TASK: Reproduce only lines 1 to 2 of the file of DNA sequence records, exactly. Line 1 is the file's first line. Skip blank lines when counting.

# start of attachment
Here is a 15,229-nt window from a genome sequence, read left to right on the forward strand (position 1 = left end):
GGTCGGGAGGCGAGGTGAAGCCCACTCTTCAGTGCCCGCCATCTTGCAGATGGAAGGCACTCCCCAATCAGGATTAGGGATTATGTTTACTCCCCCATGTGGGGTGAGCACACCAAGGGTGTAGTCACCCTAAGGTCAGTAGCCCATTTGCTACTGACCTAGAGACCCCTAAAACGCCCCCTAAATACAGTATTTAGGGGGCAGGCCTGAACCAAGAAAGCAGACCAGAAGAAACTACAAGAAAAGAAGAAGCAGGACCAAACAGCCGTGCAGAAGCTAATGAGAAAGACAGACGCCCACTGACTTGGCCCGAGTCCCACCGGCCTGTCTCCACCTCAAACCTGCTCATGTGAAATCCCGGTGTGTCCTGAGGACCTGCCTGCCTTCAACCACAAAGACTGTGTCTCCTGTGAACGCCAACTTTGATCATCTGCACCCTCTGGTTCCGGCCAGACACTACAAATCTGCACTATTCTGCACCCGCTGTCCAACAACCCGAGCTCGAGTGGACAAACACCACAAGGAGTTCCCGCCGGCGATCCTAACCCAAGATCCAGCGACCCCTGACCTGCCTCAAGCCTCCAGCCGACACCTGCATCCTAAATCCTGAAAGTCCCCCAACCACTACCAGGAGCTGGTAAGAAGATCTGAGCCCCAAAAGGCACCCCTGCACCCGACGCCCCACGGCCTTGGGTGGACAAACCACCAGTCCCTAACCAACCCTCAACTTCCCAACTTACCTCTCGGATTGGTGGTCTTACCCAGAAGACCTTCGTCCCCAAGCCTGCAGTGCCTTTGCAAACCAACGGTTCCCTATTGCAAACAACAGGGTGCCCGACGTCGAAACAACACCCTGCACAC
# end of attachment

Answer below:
Here is a 15,229-nt window from a genome sequence, read left to right on the forward strand (position 1 = left end):
GGTCGGGAGGCGAGGTGAAGCCCACTCTTCAGTGCCCGCCATCTTGCAGATGGAAGGCACTCCCCAATCAGGATTAGGGATTATGTTTACTCCCCCATGTGGGGTGAGCACACCAAGGGTGTAGTCACCCTAAGGTCAGTAGCCCATTTGCTACTGACCTAGAGACCCCTAAAACGCCCCCTAAATACAGTATTTAGGGGGCAGGCCTGAACCAAGAAAGCAGACCAGAAGAAACTACAAGAAAAGAAGAAGCAGGACCAAACAGCCGTGCAGAAGCTAATGAGAAAGACAGACGCCCACTGACTTGGCCCGAGTCCCACCGGCCTGTCTCCACCTCAAACCTGCTCATGTGAAATCCCGGTGTGTCCTGAGGACCTGCCTGCCTTCAACCACAAAGACTGTGTCTCCTGTGAACGCCAACTTTGATCATCTGCACCCTCTGGTTCCGGCCAGACACTACAAATCTGCACTATTCTGCACCCGCTGTCCAACAACCCGAGCTCGAGTGGACAAACACCACAAGGAGTTCCCGCCGGCGATCCTAACCCAAGATCCAGCGACCCCTGACCTGCCTCAAGCCTCCAGCCGACACCTGCATCCTAAATCCTGAAAGTCCCCCAACCACTACCAGGAGCTGGTAAGAAGATCTGAGCCCCAAAAGGCACCCCTGCACCCGACGCCCCACGGCCTTGGGTGGACAAACCACCAGTCCCTAACCAACCCTCAACTTCCCAACTTACCTCTCGGATTGGTGGTCTTACCCAGAAGACCTTCGTCCCCAAGCCTGCAGTGCCTTTGCAAACCAACGGTTCCCTATTGCAAACAACAGGGTGCCCGACGTCGAAACAACACCCTGCACAC